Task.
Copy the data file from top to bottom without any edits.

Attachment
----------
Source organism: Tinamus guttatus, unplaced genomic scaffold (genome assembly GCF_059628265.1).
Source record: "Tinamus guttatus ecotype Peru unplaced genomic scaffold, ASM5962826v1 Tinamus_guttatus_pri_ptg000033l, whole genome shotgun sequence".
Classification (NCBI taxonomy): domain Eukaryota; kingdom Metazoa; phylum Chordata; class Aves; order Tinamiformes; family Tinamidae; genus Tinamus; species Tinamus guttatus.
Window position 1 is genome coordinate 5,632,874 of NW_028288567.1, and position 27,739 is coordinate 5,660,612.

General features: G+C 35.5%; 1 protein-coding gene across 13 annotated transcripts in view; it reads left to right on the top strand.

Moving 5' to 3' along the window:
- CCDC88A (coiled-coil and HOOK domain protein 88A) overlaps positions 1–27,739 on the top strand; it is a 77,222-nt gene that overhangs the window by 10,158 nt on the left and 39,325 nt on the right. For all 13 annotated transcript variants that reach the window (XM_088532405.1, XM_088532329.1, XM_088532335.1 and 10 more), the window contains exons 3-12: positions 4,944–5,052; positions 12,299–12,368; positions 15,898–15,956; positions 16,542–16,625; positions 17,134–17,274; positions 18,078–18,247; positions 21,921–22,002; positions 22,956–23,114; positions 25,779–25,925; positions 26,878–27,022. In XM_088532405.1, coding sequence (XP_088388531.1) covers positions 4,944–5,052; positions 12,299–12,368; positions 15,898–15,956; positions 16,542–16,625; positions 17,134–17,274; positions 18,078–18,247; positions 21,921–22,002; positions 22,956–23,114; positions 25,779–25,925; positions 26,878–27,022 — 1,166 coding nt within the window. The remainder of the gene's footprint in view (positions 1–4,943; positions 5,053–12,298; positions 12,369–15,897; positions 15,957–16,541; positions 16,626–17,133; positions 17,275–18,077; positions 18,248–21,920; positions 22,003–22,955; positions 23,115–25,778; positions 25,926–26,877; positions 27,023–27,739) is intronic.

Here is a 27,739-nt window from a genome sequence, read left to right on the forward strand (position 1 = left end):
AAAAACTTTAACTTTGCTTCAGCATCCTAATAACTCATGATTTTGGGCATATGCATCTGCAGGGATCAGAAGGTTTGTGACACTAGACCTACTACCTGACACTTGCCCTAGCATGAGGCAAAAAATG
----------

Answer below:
Source organism: Tinamus guttatus, unplaced genomic scaffold (genome assembly GCF_059628265.1).
Source record: "Tinamus guttatus ecotype Peru unplaced genomic scaffold, ASM5962826v1 Tinamus_guttatus_pri_ptg000033l, whole genome shotgun sequence".
Classification (NCBI taxonomy): domain Eukaryota; kingdom Metazoa; phylum Chordata; class Aves; order Tinamiformes; family Tinamidae; genus Tinamus; species Tinamus guttatus.
Window position 1 is genome coordinate 5,632,874 of NW_028288567.1, and position 27,739 is coordinate 5,660,612.

General features: G+C 35.5%; 1 protein-coding gene across 13 annotated transcripts in view; it reads left to right on the top strand.

Moving 5' to 3' along the window:
- CCDC88A (coiled-coil and HOOK domain protein 88A) overlaps positions 1–27,739 on the top strand; it is a 77,222-nt gene that overhangs the window by 10,158 nt on the left and 39,325 nt on the right. For all 13 annotated transcript variants that reach the window (XM_088532405.1, XM_088532329.1, XM_088532335.1 and 10 more), the window contains exons 3-12: positions 4,944–5,052; positions 12,299–12,368; positions 15,898–15,956; positions 16,542–16,625; positions 17,134–17,274; positions 18,078–18,247; positions 21,921–22,002; positions 22,956–23,114; positions 25,779–25,925; positions 26,878–27,022. In XM_088532405.1, coding sequence (XP_088388531.1) covers positions 4,944–5,052; positions 12,299–12,368; positions 15,898–15,956; positions 16,542–16,625; positions 17,134–17,274; positions 18,078–18,247; positions 21,921–22,002; positions 22,956–23,114; positions 25,779–25,925; positions 26,878–27,022 — 1,166 coding nt within the window. The remainder of the gene's footprint in view (positions 1–4,943; positions 5,053–12,298; positions 12,369–15,897; positions 15,957–16,541; positions 16,626–17,133; positions 17,275–18,077; positions 18,248–21,920; positions 22,003–22,955; positions 23,115–25,778; positions 25,926–26,877; positions 27,023–27,739) is intronic.

Here is a 27,739-nt window from a genome sequence, read left to right on the forward strand (position 1 = left end):
AAAAACTTTAACTTTGCTTCAGCATCCTAATAACTCATGATTTTGGGCATATGCATCTGCAGGGATCAGAAGGTTTGTGACACTAGACCTACTACCTGACACTTGCCCTAGCATGAGGCAAAAAATG